When I look out the window of my home office here in my home in Kildare I see some beautiful trees which I am pleased to say I planted many years ago when we first moved to this property. The trees, like myself, have matured and aged and we have both taken on a slightly different aspect and colour with the effluxion of time.
Whilst the trees and I share the acquisition of a different shade the trees have acquired more foliage and it is fair to say I have shed a good deal.
The shades of green and yellow and brown change dramatically from season to season, month to month, week to week, and-depending on the sun and daylight-from hour to hour. I don’t know the names of these trees that have been with us for all our time in this place in North Kildare but I do see them as personal to me and this property.
One of them is slightly crowded out and overlooked by a bigger, neighbouring tree but it has adapted to its circumstances by growing at an angle in search of light. Despite its slightly lopsided appearance it appears to be in robust good health.
It is flanked by a shorter yellow tree and two taller trees, both of which impede the sunlight. Nearer the entrance there is an unusual tree which has a decidedly droopy appearance on account of the way the branches appear to all emanate from one central point in the trunk of the tree to then proceed to give the effect of water spilling over out of a fountain.
One tree, in particular, has grown a good deal taller than the others and this is not, I believe, a reflection of the health of the other trees but as a consequence of the type of tree that it is.
We should probably have cut it back at some point in the last few years but, as you know, when you top a tree and prevent it from growing upwards it will grow out at the sides and letting it grow up and reach for the sky would have seemed like a sensible approach; but if the truth is to be told it has just grown upwards unnoticed us and we cannot take credit for any coherent approach, sensible or otherwise, regarding these trees.
At the front of our property, between our house and the road, there is a towering old ash tree (I think) that predates our family and our house. It stands sentinel at the front, and dominates all the other trees by reason of its height and size in comparison to the later plantings.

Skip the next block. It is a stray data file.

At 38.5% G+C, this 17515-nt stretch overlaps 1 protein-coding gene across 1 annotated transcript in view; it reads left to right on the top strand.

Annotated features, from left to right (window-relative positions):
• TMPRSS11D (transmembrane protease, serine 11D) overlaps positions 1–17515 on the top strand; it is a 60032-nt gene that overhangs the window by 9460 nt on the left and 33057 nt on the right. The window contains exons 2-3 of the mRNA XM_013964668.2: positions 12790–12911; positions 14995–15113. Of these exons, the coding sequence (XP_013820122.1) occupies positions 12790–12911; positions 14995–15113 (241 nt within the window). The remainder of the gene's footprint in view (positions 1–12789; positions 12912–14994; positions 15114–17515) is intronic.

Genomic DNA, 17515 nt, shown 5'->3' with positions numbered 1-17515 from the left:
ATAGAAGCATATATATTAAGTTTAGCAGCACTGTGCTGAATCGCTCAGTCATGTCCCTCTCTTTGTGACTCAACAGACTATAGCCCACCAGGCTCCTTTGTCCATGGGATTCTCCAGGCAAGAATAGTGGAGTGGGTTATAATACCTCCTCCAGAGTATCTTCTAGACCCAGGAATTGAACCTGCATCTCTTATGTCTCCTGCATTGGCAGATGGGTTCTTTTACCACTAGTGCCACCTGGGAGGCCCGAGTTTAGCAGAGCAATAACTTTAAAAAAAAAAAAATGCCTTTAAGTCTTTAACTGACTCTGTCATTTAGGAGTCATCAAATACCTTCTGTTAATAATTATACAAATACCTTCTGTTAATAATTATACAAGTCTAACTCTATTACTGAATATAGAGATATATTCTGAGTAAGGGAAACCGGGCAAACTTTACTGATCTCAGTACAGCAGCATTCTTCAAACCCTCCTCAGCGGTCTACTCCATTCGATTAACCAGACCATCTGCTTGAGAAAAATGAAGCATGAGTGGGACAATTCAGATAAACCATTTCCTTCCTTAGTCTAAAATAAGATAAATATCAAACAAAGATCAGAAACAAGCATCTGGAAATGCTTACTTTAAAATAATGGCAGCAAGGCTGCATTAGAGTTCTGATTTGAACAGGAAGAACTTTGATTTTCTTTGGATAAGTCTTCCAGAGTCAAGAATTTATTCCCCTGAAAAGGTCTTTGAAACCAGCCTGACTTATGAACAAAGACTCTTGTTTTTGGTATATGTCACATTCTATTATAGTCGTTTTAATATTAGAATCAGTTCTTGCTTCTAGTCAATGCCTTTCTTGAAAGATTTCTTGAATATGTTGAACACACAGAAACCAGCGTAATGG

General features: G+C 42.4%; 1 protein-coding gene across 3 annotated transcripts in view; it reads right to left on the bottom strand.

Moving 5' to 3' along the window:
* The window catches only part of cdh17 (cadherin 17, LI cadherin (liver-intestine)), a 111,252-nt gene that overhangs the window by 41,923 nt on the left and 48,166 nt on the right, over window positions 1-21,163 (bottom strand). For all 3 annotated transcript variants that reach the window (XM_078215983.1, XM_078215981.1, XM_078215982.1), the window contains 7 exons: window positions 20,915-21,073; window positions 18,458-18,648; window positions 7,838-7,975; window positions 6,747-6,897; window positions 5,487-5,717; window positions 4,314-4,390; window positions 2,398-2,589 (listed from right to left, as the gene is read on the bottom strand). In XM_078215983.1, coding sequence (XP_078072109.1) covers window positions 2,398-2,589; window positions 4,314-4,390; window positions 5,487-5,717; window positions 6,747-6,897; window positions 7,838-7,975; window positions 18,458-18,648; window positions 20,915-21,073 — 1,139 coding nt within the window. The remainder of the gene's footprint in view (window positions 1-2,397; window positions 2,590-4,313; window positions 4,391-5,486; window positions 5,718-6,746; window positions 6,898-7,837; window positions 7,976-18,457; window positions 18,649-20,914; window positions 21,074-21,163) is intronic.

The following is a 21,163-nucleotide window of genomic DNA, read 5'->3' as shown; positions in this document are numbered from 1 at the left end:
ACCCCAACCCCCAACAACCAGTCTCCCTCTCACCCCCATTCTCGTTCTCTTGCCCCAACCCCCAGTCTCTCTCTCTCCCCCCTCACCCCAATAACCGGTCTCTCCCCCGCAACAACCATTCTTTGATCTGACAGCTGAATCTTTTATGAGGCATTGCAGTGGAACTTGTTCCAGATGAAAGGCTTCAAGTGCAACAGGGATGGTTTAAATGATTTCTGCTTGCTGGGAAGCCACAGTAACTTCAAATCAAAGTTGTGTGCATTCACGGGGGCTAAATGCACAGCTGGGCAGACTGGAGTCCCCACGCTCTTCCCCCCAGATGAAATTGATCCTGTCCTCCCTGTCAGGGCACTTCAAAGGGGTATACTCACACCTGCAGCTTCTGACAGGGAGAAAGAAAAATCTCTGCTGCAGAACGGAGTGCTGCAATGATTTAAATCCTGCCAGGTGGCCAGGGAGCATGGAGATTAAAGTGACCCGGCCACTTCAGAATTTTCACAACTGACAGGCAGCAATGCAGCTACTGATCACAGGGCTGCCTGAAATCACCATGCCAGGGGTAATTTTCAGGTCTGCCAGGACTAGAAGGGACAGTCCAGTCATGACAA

In the wintertime when the weather is stormy I am always fearful that it will be blown down and end up in our front lawn, or worse up against the house itself. It is difficult to estimate if it would reach our house if it fell but I fear it would.
When cutting the bit of grass in the front lawn and the grass verge between our property and the public road I am always aware of the life of this tree because there are always smaller, weaker branches that have been cast off on the ground and which cause a tremendous racket with the blades of my lawn mower.
A few months ago a neighbour was moving a mobile home or temporary wooden structure down the road and our tree necessitated the use of an advance driver in a tractor who surveyed the road and ensured that overhanging branches from trees like mine did not impede or prevent the transportation. I felt a certain sense of duty to keep an eye on proceedings and ensure the tree was treated respectfully and only branches that were absolutely necessary to be removed were removed to allow the progress of the caravan.
Anyway, this tree has about seven main branches with many smaller branches shooting off the main branches and this time of the year-May-it looks magnificent for it has all its leaves and it looks strong and in good health. It’s taller than it is wide and its width is approximately 40 or 50 feet.
These trees, the old one at the front and the later arrivals that I planted, are just there with us, sharing our patch of earth, and they will be there long after we are gone.
Meanwhile, it is a real pleasure to look out my home office window on a weekend morning and to see the sun shining its rays through the branches of all these trees and showing, to stunning effect, the disparate and distinguishing colours and shades of each individual tree, with its own unique aspect and personality.